The AWU Building is not a heritage item.


I had never really looked at this building until it caught my attention late last year one day when walking back from the District Court.

Here is a better picture which I have pinched from someone calling themselves “ghee” on Flickr:


One reason I couldn’t take a picture anywhere near as good as that is because this building is opposite Castlereagh Street Fire Station and they were having a kind of fire truck convention on the day I walked by, camera in hand.


You will see that the building has lost its awning since Ghee’s photo was taken last year. A closer view:


From old Sydney Council papers, I discover:

The AWU Building (Castlereagh Street) was constructed in 1878. It was originally known as Protestant Hall and is associated with the Irish Protestant movement in Australia. In 1937 the building was transferred to the Australian Workers Union, one of the first unions in Australia, who occupied the building for a number of years.


The AWU Building is not a heritage item. The building was on the City’s Heritage List in the late 1980’s, but was removed from the list following a review in 1992. The building remains on the Register of the National Trust (NSW).

You have to suspect some skullduggery or at least a sweetheart deal there. There have been a number of development proposals as set out in the council papers:

DA 91/00098 was approved for the redevelopment of the site by Council on 21 December 1991. The approved FSR was 11.59:1, within a 22 level mixed use commercial/club building, with 3 levels of basement parking and the retention of the façade of the AWU Building.
DA 99/01035 was approved on 15 June 2000 for a Rice Daubney Group designed mixed use office/hotel/club/residential tower with an FSR of 13.13:1. The consent for this application lapsed in June 2003. This application proposed the demolition of the AWU Building.
DA 03/00029 for the demolition of the AWU Building was lodged on 15 January 2003. This application was withdrawn by the applicant on 5 January 2004. Following this, officers advised that demolition was not the preferred approach.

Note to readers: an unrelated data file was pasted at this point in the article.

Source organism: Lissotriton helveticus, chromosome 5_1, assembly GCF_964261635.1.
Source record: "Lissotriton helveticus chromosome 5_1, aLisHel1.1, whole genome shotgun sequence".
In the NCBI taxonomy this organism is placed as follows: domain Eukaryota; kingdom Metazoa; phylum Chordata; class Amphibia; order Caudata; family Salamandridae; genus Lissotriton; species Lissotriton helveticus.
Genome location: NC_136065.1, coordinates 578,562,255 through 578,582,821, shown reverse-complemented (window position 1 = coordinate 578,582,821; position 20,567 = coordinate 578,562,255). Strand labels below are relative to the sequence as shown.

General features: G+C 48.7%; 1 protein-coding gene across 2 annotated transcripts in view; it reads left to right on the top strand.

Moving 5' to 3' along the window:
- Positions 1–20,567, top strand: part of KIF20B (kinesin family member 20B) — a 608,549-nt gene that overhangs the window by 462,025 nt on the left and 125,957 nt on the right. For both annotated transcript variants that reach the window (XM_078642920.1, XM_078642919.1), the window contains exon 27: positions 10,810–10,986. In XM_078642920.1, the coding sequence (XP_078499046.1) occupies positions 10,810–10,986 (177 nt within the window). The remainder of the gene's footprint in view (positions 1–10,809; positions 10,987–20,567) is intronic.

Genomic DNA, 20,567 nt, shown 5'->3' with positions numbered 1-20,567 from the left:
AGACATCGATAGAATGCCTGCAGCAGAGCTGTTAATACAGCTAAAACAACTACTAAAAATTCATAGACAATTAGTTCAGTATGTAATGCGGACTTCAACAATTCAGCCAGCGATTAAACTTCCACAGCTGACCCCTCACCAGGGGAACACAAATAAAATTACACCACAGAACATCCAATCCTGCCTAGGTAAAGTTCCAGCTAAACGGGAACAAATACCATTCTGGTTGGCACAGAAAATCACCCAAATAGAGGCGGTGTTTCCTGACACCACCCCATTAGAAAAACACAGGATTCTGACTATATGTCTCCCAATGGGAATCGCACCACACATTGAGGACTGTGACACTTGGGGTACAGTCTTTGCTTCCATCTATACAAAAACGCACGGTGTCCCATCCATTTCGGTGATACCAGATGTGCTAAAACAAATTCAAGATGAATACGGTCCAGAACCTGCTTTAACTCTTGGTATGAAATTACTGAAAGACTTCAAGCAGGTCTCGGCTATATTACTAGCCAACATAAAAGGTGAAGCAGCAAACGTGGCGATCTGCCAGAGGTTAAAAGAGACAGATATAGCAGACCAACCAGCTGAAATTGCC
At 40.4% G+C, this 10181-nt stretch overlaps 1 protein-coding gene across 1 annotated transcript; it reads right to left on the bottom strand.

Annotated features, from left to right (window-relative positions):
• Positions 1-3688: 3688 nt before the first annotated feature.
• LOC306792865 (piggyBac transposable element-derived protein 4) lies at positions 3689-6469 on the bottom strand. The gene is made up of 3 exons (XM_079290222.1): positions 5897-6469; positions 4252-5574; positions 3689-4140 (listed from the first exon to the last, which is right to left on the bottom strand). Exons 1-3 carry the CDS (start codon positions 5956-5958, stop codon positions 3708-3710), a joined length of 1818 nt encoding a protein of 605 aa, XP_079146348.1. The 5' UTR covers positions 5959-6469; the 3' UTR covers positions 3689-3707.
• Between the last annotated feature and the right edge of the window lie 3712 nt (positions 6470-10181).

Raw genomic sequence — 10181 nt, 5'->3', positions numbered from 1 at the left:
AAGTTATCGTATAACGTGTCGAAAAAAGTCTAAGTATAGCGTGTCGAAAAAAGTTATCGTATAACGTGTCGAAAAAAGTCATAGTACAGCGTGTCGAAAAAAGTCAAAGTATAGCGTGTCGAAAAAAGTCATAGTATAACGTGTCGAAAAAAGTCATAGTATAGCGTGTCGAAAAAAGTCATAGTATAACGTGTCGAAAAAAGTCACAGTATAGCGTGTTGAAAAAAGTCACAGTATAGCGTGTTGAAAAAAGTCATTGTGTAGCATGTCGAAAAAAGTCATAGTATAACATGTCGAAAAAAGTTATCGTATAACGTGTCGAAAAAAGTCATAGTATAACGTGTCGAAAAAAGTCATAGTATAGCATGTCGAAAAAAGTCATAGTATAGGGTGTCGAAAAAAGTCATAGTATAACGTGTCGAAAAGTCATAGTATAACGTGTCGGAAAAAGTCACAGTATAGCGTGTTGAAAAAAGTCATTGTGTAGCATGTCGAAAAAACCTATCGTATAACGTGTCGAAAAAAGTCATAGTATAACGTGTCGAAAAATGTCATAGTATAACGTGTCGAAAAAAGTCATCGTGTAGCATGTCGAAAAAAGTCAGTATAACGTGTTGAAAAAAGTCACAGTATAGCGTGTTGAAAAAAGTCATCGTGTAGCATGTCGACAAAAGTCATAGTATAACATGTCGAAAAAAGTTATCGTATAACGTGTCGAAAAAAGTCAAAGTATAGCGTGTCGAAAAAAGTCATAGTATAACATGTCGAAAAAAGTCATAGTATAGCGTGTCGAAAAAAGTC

The site is owned, together with the building adjoining it on Elizabeth Street, by the Hellenic Club. This probably helps when the time comes to crank out letters in support of a development application – there were 10 objections and 55 letters in support of the 2003 DA, which seems to be the latest. The subsequent fate of the development application and indeed the proposal is unclear. The recent removal of the awning suggests that something is afoot, and that all we are going to be left with is the façade.

I expect we are supposed be grateful for that.

2 Responses to “The AWU Building is not a heritage item.”

  1. Michael Warlters Says:

    This building has a claim to be the birthplace of the Australian Labor Party. The NSW Trades and Labor Council held a series of meetings in the week beginning 10 April 1891, for the purpose of establishing Labor Electoral Leagues. The first of these was held in Protestant Hall, for the seat of East Sydney. The meeting was attended by about 500 people, and 55 enrolled as the first members. (An earlier meeting occurred in Balmain’s Unity Hall on 4 April, but it is not clear that meeting enrolled members). The proceedings are reported in the Sydney Morning Herald of 11 April 1891. Within three months, Labor held the balance of power in the NSW parliament – a stunning electoral achievement for the workers.

  2. David Levell Says:

    Thanks for a fascinating and most revealing article about the AWU building.

    I’ve done some research on the building’s earlier history. Unfortunately it seems to have been forgotten that, just over a year after opening as the Protestant Hall, it hosted the first concert performance of “Advance Australia Fair”.

    The National Trust and City of Sydney Council both seem to be unaware of this aspect of the building’s cultural significance. It might have been useful information to counter those who almost succeeded in having it torn down a few years ago.

    Another small point is that the building was opened in November 1877, not 1878 as the National Trust lists it. I have more info on my website re this if you’re interested.

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